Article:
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I went through the ACA process in 2015 and found that my retiree insurance from my former company was much better for us. Each November I still receive all the details plus invitation to enroll in one of my former company’s plans so I know how much it would cost. For 2019 it would be $956/month plus the usual copays, coinsurance, deductibles for health and prescriptions as well as the annual oop max.

For 2016 we paid $5k more in taxes and in 2017 $7k more. I expect a larger difference for 2018 because of the new, lower US tax bands.

As I have said many times before, we live here because of family, friends and our social circles, this was never a financial decision for us.
Is it likely that if someone is on subsidized ACA or is on Medicare, then the situation would change?
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Old 12-30-2018, 02:05 PM   #18
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Is it likely that if someone is on subsidized ACA or is on Medicare, then the situation would change?
There are as many situations as there are different levels and sources/types of income and the need and use of healthcare. All I have done is give you our particular situation as a UK high income couple, £96k/year. If our income was low enough to be on subsidized ACA then our taxes would also be substantially lower and we would still be paying zero for healthcare, including eyetests and prescriptions plus heavily subsidized dental.

From what I understand Medicare is far from free. This year my wife and I have actually made over a dozen visits to the hospital and we have both had 2 outpatient surgeries plus several months of prescriptions associated with our health issues. I can calculate how much this year would have cost under my US retiree health plan and it would be over $15k. I have no clue how much that would have cost on an ACA subsidized plan or Medicare.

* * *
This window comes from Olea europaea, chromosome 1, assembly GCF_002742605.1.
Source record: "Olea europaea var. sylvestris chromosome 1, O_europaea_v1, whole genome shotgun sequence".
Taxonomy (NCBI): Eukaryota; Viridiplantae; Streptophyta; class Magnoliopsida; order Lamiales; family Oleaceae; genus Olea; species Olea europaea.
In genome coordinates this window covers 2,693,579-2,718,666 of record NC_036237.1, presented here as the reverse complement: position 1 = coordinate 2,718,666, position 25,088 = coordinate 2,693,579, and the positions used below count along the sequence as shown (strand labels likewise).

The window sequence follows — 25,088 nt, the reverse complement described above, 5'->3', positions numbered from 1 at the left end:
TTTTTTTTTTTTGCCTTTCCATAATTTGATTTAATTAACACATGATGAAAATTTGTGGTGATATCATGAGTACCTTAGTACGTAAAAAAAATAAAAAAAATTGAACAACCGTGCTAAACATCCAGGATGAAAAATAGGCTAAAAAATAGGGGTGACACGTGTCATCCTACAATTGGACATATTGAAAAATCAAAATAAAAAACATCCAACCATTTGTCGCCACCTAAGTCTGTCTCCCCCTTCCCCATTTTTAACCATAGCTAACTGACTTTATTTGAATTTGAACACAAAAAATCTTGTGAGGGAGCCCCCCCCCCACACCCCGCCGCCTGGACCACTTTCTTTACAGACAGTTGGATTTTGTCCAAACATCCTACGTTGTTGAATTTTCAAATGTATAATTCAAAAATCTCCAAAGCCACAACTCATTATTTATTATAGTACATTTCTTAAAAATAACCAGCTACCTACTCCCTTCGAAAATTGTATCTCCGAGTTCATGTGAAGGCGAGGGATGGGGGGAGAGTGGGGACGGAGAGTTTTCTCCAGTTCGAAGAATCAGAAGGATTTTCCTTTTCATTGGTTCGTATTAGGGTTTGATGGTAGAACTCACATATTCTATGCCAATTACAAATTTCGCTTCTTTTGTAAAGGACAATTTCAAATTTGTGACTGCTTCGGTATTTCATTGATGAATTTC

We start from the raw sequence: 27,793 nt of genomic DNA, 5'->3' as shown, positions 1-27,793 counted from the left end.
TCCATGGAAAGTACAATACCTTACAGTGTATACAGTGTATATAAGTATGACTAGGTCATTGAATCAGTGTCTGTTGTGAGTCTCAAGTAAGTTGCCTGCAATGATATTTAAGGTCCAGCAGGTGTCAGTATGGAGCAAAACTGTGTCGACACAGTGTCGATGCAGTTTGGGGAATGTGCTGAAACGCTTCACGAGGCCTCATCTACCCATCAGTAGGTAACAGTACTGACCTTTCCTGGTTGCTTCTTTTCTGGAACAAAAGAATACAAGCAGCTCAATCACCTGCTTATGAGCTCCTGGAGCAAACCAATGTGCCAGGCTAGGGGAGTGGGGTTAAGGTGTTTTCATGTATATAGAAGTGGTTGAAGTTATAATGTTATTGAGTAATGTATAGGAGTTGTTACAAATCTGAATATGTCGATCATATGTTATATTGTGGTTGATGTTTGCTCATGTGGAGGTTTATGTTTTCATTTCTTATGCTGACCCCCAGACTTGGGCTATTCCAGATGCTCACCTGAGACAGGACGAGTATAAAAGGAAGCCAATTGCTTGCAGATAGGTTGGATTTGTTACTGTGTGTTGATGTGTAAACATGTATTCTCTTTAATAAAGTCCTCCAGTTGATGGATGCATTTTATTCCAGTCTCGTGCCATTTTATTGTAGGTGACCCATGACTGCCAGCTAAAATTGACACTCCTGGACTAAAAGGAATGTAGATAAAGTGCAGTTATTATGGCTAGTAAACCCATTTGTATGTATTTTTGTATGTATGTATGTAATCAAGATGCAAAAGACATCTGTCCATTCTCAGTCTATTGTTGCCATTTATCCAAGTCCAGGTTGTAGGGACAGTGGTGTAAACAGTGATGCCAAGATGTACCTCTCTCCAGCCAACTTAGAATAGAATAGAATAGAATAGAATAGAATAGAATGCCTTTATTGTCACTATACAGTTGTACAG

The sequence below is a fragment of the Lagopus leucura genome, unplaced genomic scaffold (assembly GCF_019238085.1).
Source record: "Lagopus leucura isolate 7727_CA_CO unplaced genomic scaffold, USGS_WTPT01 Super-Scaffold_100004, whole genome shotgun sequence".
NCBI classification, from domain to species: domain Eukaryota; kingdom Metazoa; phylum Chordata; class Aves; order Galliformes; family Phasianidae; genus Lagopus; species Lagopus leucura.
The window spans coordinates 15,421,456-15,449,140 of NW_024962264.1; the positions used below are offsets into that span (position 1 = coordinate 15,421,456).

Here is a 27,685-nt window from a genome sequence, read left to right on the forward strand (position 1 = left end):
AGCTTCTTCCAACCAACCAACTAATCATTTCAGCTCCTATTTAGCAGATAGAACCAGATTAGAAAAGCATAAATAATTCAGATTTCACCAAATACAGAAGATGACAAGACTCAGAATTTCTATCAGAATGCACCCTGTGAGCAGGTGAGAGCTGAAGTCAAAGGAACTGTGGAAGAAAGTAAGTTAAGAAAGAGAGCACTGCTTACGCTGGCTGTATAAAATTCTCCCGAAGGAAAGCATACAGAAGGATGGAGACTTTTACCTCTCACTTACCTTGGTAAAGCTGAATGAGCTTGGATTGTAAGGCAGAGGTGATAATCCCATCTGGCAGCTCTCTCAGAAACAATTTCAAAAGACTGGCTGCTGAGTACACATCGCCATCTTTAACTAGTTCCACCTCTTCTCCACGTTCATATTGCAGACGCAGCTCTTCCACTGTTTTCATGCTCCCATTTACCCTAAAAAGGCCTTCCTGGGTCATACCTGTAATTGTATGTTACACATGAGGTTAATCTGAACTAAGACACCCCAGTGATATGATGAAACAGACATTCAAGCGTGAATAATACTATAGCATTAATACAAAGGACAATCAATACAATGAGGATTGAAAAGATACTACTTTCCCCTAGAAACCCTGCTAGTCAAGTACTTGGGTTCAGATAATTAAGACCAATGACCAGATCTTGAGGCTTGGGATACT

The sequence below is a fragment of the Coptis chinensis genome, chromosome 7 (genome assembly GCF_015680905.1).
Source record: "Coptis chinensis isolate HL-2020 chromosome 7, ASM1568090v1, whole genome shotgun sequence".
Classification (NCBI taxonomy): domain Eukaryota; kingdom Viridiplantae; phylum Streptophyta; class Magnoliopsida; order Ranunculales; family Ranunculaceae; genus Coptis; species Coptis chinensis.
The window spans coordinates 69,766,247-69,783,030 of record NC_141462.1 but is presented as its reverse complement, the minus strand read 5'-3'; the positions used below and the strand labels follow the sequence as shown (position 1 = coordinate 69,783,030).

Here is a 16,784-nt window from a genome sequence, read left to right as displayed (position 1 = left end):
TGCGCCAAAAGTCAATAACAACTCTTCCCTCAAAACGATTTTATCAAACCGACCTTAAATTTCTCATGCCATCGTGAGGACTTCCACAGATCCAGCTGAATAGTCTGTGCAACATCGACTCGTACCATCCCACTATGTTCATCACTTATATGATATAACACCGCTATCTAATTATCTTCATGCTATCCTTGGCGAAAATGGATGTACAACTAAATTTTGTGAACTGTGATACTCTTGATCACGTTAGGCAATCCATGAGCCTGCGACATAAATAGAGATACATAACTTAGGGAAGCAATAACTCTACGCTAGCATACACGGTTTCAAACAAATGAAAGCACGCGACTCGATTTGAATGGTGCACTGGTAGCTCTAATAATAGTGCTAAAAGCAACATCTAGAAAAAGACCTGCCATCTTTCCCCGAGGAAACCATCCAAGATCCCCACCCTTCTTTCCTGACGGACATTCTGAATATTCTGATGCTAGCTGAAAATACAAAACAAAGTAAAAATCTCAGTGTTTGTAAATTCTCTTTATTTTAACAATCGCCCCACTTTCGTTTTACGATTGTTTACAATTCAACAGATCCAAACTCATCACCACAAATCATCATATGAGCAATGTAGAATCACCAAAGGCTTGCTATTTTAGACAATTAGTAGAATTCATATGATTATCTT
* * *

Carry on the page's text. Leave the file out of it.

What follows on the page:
For reference, my wife’s taxable income this last year was entirely from interest, qualified dividends and capital gains and came to £25k on which she paid £420 tax. $31.2k income, $546 tax. (I mentioned above that in the UK there is no MFJ, everyone pays tax as individuals.)
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Old 12-30-2018, 03:40 PM   #19
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.....Tax Fairness for Americans Abroad Act - Great news for Dual US / Canadian citizens
Solomon Yue (Republicans Overseas) has been fighting hard to introduce a bill to switch citizenship based taxation to a territorial based system. This will end double-taxation and yearly reporting for US citizens living abroad.

12/20/2018 Rep George Holding (R-NC) introduced the TTFI bill and will be voted on in 2019. Here's an email I received from Republicans Overseas: